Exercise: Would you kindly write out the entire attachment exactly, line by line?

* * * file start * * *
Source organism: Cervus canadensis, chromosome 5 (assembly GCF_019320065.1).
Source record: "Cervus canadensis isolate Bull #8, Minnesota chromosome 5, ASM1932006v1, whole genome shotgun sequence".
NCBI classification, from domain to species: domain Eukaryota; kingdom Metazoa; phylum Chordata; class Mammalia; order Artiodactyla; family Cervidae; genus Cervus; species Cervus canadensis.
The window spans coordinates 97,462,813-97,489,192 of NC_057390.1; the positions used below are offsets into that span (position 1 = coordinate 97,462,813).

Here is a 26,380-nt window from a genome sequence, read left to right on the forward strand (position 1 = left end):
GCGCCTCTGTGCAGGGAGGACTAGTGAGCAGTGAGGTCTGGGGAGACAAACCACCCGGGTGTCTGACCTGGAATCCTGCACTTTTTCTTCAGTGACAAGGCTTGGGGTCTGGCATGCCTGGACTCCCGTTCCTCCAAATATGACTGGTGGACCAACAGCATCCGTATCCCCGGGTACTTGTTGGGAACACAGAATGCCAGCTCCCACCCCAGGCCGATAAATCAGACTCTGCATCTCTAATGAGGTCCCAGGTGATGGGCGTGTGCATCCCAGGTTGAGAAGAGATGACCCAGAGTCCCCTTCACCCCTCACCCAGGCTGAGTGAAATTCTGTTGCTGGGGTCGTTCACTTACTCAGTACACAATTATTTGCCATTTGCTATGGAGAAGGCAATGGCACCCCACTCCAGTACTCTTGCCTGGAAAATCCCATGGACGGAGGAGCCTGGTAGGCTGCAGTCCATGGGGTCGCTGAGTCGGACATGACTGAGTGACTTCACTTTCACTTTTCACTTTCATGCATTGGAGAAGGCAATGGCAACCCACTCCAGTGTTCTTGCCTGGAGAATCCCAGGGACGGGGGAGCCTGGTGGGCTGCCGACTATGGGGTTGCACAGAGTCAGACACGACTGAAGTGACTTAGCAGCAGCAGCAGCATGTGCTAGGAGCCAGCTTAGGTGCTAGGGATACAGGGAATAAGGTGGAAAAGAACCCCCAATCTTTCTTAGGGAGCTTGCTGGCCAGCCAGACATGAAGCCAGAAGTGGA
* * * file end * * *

Source organism: Cervus canadensis, chromosome 5 (assembly GCF_019320065.1).
Source record: "Cervus canadensis isolate Bull #8, Minnesota chromosome 5, ASM1932006v1, whole genome shotgun sequence".
NCBI classification, from domain to species: domain Eukaryota; kingdom Metazoa; phylum Chordata; class Mammalia; order Artiodactyla; family Cervidae; genus Cervus; species Cervus canadensis.
The window spans coordinates 97,462,813-97,489,192 of NC_057390.1; the positions used below are offsets into that span (position 1 = coordinate 97,462,813).

Here is a 26,380-nt window from a genome sequence, read left to right on the forward strand (position 1 = left end):
GCGCCTCTGTGCAGGGAGGACTAGTGAGCAGTGAGGTCTGGGGAGACAAACCACCCGGGTGTCTGACCTGGAATCCTGCACTTTTTCTTCAGTGACAAGGCTTGGGGTCTGGCATGCCTGGACTCCCGTTCCTCCAAATATGACTGGTGGACCAACAGCATCCGTATCCCCGGGTACTTGTTGGGAACACAGAATGCCAGCTCCCACCCCAGGCCGATAAATCAGACTCTGCATCTCTAATGAGGTCCCAGGTGATGGGCGTGTGCATCCCAGGTTGAGAAGAGATGACCCAGAGTCCCCTTCACCCCTCACCCAGGCTGAGTGAAATTCTGTTGCTGGGGTCGTTCACTTACTCAGTACACAATTATTTGCCATTTGCTATGGAGAAGGCAATGGCACCCCACTCCAGTACTCTTGCCTGGAAAATCCCATGGACGGAGGAGCCTGGTAGGCTGCAGTCCATGGGGTCGCTGAGTCGGACATGACTGAGTGACTTCACTTTCACTTTTCACTTTCATGCATTGGAGAAGGCAATGGCAACCCACTCCAGTGTTCTTGCCTGGAGAATCCCAGGGACGGGGGAGCCTGGTGGGCTGCCGACTATGGGGTTGCACAGAGTCAGACACGACTGAAGTGACTTAGCAGCAGCAGCAGCATGTGCTAGGAGCCAGCTTAGGTGCTAGGGATACAGGGAATAAGGTGGAAAAGAACCCCCAATCTTTCTTAGGGAGCTTGCTGGCCAGCCAGACATGAAGCCAGAAGTGGA